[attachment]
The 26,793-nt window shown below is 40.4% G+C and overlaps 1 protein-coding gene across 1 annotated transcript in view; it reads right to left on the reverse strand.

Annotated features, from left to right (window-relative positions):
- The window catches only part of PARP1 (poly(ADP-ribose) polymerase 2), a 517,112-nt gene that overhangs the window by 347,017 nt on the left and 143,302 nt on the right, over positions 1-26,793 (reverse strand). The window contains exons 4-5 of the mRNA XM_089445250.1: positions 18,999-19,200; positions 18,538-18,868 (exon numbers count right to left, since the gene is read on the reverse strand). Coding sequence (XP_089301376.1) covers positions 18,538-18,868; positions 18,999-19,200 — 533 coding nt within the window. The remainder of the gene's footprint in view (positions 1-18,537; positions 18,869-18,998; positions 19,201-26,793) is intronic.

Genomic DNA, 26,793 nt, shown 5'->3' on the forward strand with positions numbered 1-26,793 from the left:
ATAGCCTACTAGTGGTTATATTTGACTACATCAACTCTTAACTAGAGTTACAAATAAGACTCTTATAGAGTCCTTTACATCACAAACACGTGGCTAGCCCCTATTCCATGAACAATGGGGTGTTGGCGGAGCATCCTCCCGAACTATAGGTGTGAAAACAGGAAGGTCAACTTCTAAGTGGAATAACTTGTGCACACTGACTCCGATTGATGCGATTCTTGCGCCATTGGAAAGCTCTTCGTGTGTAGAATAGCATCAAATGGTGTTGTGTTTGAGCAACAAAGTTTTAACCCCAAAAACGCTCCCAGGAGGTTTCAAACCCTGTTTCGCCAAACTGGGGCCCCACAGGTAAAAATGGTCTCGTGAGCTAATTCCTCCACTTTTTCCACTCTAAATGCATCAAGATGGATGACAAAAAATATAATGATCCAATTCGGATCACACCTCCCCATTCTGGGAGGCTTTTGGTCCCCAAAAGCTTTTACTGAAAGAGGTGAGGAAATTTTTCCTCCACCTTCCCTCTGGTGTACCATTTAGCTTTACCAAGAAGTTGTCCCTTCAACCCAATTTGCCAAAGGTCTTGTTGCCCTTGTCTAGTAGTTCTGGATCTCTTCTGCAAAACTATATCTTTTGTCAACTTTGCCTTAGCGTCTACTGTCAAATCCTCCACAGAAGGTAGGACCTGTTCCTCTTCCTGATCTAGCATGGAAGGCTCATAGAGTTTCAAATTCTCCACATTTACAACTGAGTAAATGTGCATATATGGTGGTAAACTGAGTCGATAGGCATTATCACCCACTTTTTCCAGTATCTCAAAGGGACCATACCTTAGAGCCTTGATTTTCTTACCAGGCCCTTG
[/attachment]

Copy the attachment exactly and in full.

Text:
The 26,793-nt window shown below is 40.4% G+C and overlaps 1 protein-coding gene across 1 annotated transcript in view; it reads right to left on the reverse strand.

Annotated features, from left to right (window-relative positions):
- The window catches only part of PARP1 (poly(ADP-ribose) polymerase 2), a 517,112-nt gene that overhangs the window by 347,017 nt on the left and 143,302 nt on the right, over positions 1-26,793 (reverse strand). The window contains exons 4-5 of the mRNA XM_089445250.1: positions 18,999-19,200; positions 18,538-18,868 (exon numbers count right to left, since the gene is read on the reverse strand). Coding sequence (XP_089301376.1) covers positions 18,538-18,868; positions 18,999-19,200 — 533 coding nt within the window. The remainder of the gene's footprint in view (positions 1-18,537; positions 18,869-18,998; positions 19,201-26,793) is intronic.

Genomic DNA, 26,793 nt, shown 5'->3' on the forward strand with positions numbered 1-26,793 from the left:
ATAGCCTACTAGTGGTTATATTTGACTACATCAACTCTTAACTAGAGTTACAAATAAGACTCTTATAGAGTCCTTTACATCACAAACACGTGGCTAGCCCCTATTCCATGAACAATGGGGTGTTGGCGGAGCATCCTCCCGAACTATAGGTGTGAAAACAGGAAGGTCAACTTCTAAGTGGAATAACTTGTGCACACTGACTCCGATTGATGCGATTCTTGCGCCATTGGAAAGCTCTTCGTGTGTAGAATAGCATCAAATGGTGTTGTGTTTGAGCAACAAAGTTTTAACCCCAAAAACGCTCCCAGGAGGTTTCAAACCCTGTTTCGCCAAACTGGGGCCCCACAGGTAAAAATGGTCTCGTGAGCTAATTCCTCCACTTTTTCCACTCTAAATGCATCAAGATGGATGACAAAAAATATAATGATCCAATTCGGATCACACCTCCCCATTCTGGGAGGCTTTTGGTCCCCAAAAGCTTTTACTGAAAGAGGTGAGGAAATTTTTCCTCCACCTTCCCTCTGGTGTACCATTTAGCTTTACCAAGAAGTTGTCCCTTCAACCCAATTTGCCAAAGGTCTTGTTGCCCTTGTCTAGTAGTTCTGGATCTCTTCTGCAAAACTATATCTTTTGTCAACTTTGCCTTAGCGTCTACTGTCAAATCCTCCACAGAAGGTAGGACCTGTTCCTCTTCCTGATCTAGCATGGAAGGCTCATAGAGTTTCAAATTCTCCACATTTACAACTGAGTAAATGTGCATATATGGTGGTAAACTGAGTCGATAGGCATTATCACCCACTTTTTCCAGTATCTCAAAGGGACCATACCTTAGAGCCTTGATTTTCTTACCAGGCCCTTG